As we interpret the world around us in a particular way, so do Aboriginal people in Australia. Their depiction of creation and the world around them is known as the Dreaming, and is a type of worldview that underpins Indigenous tribes around the country and helps them understanding how the world around them came to be and why it is so. As is the case with any other cultural worldview, the Dreaming is a highly complex and nuanced framework that is as deep as it is interesting – for this reason, in this article we examine the Dreaming in order to demonstrate how it works for Aboriginal people.
How the Dreaming functions in Indigenous culture
There’s a good chance you’ve already seen some examples of the Dreaming through Aboriginal dreamtime artwork, but this cultural framework is much, much more than the beautiful art that represents it. In Aboriginal culture, the Dreaming has several important functions. The first of these is as a way of providing a thorough and meaningful explanation of how the universe was created and how everything in it came to exist. Secondly, it demonstrates how all life-all living forms were created, and thirdly, it provides a strict set of rules or laws for living – it is for this last reason that the Dreaming is still an extraordinarily important aspect of Aboriginal culture. These rules and laws consist of things like rules for social relationships, economic activities, religious activities and ceremonies, and how art can be and should be depicted. The Dreaming is not actually a term that is used by Aboriginal people, and was actually created by European anthropologists, where it came into popular use through 1953 article ‘The Dreaming’ by renowned anthropologist WE. H. Stanner.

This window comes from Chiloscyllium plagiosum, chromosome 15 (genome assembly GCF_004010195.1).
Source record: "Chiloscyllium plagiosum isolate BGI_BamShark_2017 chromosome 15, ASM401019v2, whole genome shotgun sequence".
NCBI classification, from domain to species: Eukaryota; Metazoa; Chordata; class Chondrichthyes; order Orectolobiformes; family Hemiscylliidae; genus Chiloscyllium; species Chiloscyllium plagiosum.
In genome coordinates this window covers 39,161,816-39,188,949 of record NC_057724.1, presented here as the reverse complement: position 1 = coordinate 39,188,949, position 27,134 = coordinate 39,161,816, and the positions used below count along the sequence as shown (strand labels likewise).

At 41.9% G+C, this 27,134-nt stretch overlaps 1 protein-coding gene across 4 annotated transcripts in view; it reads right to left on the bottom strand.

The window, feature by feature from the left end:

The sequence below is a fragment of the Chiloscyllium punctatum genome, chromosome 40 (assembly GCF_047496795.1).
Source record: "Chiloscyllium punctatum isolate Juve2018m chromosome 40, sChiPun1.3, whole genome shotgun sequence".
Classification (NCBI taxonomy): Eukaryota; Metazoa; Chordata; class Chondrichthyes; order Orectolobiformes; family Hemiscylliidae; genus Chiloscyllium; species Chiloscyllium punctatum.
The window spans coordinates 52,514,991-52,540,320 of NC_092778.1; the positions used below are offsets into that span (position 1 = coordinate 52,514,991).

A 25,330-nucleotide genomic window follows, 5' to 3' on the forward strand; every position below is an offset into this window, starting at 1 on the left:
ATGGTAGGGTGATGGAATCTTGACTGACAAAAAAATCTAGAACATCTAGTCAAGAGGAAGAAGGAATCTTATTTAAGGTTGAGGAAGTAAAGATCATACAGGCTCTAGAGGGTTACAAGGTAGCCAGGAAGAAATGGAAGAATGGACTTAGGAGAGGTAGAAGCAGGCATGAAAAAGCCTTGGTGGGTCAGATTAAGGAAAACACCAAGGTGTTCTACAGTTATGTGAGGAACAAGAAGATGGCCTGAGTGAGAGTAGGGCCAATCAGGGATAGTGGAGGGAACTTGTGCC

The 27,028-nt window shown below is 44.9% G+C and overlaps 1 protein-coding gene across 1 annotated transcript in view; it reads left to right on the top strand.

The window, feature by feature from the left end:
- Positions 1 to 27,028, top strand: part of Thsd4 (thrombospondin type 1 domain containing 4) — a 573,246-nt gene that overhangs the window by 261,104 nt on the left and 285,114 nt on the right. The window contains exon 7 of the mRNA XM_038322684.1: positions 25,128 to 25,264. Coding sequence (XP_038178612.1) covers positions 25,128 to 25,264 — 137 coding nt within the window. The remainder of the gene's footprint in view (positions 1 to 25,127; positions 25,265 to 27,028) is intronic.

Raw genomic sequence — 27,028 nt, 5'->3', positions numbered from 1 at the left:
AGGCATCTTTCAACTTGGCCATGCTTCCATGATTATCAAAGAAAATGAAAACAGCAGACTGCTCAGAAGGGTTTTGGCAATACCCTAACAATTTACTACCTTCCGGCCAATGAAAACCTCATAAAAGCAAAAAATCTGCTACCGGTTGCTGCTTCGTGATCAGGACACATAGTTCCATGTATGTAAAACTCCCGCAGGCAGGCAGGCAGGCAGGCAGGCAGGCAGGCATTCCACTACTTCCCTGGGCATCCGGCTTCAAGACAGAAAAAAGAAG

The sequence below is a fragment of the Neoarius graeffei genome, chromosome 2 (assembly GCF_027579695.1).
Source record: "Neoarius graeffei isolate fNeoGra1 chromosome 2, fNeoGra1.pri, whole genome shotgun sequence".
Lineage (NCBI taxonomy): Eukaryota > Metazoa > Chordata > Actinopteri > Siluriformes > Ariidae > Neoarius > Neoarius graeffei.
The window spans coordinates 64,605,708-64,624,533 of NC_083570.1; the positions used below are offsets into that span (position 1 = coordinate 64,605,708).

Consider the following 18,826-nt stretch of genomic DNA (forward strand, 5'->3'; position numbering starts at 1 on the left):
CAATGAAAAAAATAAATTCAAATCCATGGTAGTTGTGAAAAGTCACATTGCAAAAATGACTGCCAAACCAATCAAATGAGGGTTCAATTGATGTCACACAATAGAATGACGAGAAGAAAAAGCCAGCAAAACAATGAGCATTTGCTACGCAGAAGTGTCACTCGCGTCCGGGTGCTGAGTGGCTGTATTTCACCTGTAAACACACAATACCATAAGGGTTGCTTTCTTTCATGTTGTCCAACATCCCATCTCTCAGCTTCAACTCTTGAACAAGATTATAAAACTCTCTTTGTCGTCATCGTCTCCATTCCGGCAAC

What the Dreaming means
Although the name might suggest otherwise, the Dreaming actually has little to do with dreaming as we know it. It is also frequently mistaken as a form of mythology, which results people dismissing it quickly as an origin story similar to the Christian origin myth. As is the case with many Christians, Aboriginal people do not treat the Dreaming as a myth – to them, it represent much of how and what they interpret in the world around them. For those with no knowledge of the Dreaming, a brief synopsis of the Australian Aboriginal origin story is as follows: ancestral spirits originally came up out of the earth and descended from the sky to inhabit the land, and they then began to create its various rivers, mountains, forests and deserts as they travelled. They then created all of the people, animals and vegetation that the earth is made up of and also created all of their behaviours. It was by the hand of these ancestral spirit ancestors that Aboriginal people learned important lore, customs and codes of conduct, consisting of such things as the songs, dances, designs, languages, and rituals that we know today.
What does the Dreaming mean to you?
It should be clear that the Dreaming is so much more than a simple origin story – in Aboriginal culture, it gives the entire world meaning in a wide variety of ways. If you’re interested in the Dreaming stories themselves, it’s very much worth your time to closely observe some Aboriginal art – not only will you get a sense of the origin stories themselves, it will help you appreciate the lore and art style more as a whole.